Rolling my suitcase up the street at the conclusion of American Society of Clinical Oncology (ASCO) conference on Monday, I reflected on the huge number of steps my fitbit registered across the four day meeting in Chicago. Many tens of thousands of steps had been logged, and certainly my sore feet told me that was true!
More important than the number of steps I had walked throughout the conference was the number of hands I had shaken in greeting over that time.
Physicians, students, researchers and service providers converged this week on Chicago for the 2018 meeting of the American Association for Cancer Research. Overall attendance at the conference was nearly 17,000. Even bone-chilling wind and snow could dampen the enthusiasm for this much-anticipated event.
The AACR conference covers every aspect of cancer research and treatment, from basic information all the way to presentations about futuristic treatments currently being developed. World class scientists took to the podium and the jammed hallways to share their research and forge personal and professional alliances.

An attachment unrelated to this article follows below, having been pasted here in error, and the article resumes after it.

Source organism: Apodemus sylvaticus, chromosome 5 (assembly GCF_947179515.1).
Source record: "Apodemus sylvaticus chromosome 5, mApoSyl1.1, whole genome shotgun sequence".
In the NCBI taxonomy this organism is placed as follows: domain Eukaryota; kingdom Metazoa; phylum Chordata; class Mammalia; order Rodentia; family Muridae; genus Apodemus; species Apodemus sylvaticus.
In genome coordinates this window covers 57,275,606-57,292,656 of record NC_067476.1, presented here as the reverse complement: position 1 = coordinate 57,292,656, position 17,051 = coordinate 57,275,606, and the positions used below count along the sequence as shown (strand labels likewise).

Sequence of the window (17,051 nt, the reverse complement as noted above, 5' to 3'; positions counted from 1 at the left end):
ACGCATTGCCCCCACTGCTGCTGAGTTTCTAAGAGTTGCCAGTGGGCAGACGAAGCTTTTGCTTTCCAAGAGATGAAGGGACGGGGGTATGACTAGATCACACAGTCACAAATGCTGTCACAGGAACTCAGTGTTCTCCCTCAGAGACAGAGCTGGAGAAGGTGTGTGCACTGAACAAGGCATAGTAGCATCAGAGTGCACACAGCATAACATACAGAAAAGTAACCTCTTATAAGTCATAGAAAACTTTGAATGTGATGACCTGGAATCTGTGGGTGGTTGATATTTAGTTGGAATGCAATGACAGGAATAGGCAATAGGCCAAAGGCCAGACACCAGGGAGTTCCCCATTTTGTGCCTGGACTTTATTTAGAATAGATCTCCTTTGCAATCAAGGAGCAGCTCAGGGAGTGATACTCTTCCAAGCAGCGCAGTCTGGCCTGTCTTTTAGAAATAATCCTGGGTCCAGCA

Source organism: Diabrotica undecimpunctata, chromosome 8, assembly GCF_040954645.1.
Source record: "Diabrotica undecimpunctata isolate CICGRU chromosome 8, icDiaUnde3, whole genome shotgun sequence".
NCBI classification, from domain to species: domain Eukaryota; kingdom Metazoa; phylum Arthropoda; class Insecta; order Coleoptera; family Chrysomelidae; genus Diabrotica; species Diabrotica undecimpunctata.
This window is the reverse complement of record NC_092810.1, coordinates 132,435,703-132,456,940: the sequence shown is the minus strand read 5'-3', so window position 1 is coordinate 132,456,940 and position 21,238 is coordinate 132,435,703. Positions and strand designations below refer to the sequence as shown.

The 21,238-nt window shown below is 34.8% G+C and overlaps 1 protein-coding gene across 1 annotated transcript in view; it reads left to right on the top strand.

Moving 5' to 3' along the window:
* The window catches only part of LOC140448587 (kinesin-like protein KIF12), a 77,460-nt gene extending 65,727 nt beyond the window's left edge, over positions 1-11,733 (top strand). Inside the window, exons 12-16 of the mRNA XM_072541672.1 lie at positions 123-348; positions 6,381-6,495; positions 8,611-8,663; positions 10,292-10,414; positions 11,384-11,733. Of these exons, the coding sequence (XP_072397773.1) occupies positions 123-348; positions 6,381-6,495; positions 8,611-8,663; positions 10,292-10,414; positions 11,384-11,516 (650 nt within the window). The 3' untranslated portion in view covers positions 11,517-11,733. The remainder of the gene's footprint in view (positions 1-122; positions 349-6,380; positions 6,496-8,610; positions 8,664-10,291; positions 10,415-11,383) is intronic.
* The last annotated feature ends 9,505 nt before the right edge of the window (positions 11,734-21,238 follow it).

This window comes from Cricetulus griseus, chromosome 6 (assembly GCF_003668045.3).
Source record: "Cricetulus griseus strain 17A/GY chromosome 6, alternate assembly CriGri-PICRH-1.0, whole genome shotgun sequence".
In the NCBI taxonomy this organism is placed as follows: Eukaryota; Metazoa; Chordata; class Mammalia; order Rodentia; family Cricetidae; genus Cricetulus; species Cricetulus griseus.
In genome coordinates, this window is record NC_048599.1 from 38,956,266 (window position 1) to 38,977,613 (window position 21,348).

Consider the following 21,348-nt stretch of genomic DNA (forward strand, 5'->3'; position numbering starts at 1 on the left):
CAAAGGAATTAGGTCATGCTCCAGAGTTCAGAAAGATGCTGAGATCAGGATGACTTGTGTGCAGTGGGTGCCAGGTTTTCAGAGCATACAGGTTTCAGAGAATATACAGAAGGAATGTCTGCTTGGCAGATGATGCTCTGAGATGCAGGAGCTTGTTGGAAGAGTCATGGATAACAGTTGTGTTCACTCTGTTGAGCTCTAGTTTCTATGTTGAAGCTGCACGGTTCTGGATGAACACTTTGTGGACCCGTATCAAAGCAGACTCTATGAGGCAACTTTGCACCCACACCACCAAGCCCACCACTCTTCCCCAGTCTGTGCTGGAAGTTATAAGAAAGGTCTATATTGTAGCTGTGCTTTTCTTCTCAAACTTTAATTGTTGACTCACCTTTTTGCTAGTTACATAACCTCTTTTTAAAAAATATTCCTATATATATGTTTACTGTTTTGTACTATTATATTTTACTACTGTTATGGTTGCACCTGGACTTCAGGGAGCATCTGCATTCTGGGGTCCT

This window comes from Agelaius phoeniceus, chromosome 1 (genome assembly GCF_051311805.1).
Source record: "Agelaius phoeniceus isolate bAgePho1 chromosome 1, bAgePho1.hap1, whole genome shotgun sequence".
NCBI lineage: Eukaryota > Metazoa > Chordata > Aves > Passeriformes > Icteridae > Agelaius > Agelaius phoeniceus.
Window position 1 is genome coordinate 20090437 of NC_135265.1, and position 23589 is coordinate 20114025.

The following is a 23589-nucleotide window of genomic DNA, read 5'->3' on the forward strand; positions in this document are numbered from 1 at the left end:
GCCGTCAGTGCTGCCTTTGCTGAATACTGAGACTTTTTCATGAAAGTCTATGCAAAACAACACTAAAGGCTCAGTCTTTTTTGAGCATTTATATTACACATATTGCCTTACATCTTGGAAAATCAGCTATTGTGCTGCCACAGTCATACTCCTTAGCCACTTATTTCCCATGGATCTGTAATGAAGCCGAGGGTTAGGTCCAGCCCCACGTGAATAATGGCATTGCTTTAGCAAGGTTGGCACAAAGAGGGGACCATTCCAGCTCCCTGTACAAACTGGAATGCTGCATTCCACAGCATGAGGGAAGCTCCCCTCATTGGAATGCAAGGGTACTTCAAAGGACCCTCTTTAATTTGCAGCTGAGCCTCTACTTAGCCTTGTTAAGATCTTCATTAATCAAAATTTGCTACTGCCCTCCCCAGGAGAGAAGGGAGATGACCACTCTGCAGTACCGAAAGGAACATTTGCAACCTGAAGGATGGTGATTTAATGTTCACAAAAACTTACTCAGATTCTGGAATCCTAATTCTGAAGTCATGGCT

In this interview blog, Stephanie Langouet, Cmed’s Sr Vice President of CRO Operations, shares some of the challenges of drug development and research for rare diseases in children. She hopes that by sharing and properly collaborating we can all contribute to a better future for those who suffer from a rare disease.
What is a rare disease and why should they be studied? A rare disease is any disorder that affects a small percentage of the population.
Both the Loader and Review apps are part of Cmed’s encapsia® clinical data suite, the first cloud-based suite of apps for the collection, management and analysis of clinical trial data.
The Loader app streamlines the process for third party data uploads. It can be configured with automated transfer rules so that the data can be automatically loaded into the encapsia® database where it can be viewed, reconciled and managed in the Review app.